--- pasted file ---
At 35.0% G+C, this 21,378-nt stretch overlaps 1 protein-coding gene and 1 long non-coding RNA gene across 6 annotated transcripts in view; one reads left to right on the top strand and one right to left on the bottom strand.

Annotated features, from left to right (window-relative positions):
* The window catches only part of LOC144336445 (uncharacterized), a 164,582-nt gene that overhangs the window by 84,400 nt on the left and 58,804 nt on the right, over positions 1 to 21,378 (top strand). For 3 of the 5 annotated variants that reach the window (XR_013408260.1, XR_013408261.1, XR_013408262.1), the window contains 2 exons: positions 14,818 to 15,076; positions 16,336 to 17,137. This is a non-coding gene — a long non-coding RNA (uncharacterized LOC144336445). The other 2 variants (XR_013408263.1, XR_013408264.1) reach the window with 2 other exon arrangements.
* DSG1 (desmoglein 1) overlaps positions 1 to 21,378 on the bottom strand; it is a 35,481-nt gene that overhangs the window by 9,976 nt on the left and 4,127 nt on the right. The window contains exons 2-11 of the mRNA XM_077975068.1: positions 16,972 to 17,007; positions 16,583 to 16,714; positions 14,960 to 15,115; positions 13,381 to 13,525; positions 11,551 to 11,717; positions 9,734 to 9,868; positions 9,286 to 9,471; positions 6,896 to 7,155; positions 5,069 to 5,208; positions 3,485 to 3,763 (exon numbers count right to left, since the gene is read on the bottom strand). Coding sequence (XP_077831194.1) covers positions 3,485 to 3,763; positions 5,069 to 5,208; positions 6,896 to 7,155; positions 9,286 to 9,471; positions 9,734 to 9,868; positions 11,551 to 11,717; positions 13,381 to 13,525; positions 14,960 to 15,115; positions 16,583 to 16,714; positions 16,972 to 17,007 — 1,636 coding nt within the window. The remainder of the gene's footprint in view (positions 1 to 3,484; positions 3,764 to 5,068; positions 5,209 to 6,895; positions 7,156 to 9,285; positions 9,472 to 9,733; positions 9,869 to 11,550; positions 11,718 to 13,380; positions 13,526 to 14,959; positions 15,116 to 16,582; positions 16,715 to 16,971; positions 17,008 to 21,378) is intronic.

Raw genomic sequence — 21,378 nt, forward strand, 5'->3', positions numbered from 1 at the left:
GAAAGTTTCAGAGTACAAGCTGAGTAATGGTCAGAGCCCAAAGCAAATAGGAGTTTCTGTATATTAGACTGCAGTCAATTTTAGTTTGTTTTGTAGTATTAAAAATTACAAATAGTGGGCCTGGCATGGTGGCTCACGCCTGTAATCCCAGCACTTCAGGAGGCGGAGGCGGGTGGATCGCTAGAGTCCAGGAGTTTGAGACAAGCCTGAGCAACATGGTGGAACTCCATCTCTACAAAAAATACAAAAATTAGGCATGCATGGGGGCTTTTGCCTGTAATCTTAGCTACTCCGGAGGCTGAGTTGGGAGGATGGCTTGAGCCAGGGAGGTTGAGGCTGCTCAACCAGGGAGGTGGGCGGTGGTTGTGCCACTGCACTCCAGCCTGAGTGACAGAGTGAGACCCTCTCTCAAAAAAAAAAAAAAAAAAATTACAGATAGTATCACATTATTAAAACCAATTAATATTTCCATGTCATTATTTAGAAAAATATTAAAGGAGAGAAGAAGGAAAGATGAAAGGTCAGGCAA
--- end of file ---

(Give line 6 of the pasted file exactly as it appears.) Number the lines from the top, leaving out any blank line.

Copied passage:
GAAAGTTTCAGAGTACAAGCTGAGTAATGGTCAGAGCCCAAAGCAAATAGGAGTTTCTGTATATTAGACTGCAGTCAATTTTAGTTTGTTTTGTAGTATTAAAAATTACAAATAGTGGGCCTGGCATGGTGGCTCACGCCTGTAATCCCAGCACTTCAGGAGGCGGAGGCGGGTGGATCGCTAGAGTCCAGGAGTTTGAGACAAGCCTGAGCAACATGGTGGAACTCCATCTCTACAAAAAATACAAAAATTAGGCATGCATGGGGGCTTTTGCCTGTAATCTTAGCTACTCCGGAGGCTGAGTTGGGAGGATGGCTTGAGCCAGGGAGGTTGAGGCTGCTCAACCAGGGAGGTGGGCGGTGGTTGTGCCACTGCACTCCAGCCTGAGTGACAGAGTGAGACCCTCTCTCAAAAAAAAAAAAAAAAAAATTACAGATAGTATCACATTATTAAAACCAATTAATATTTCCATGTCATTATTTAGAAAAATATTAAAGGAGAGAAGAAGGAAAGATGAAAGGTCAGGCAA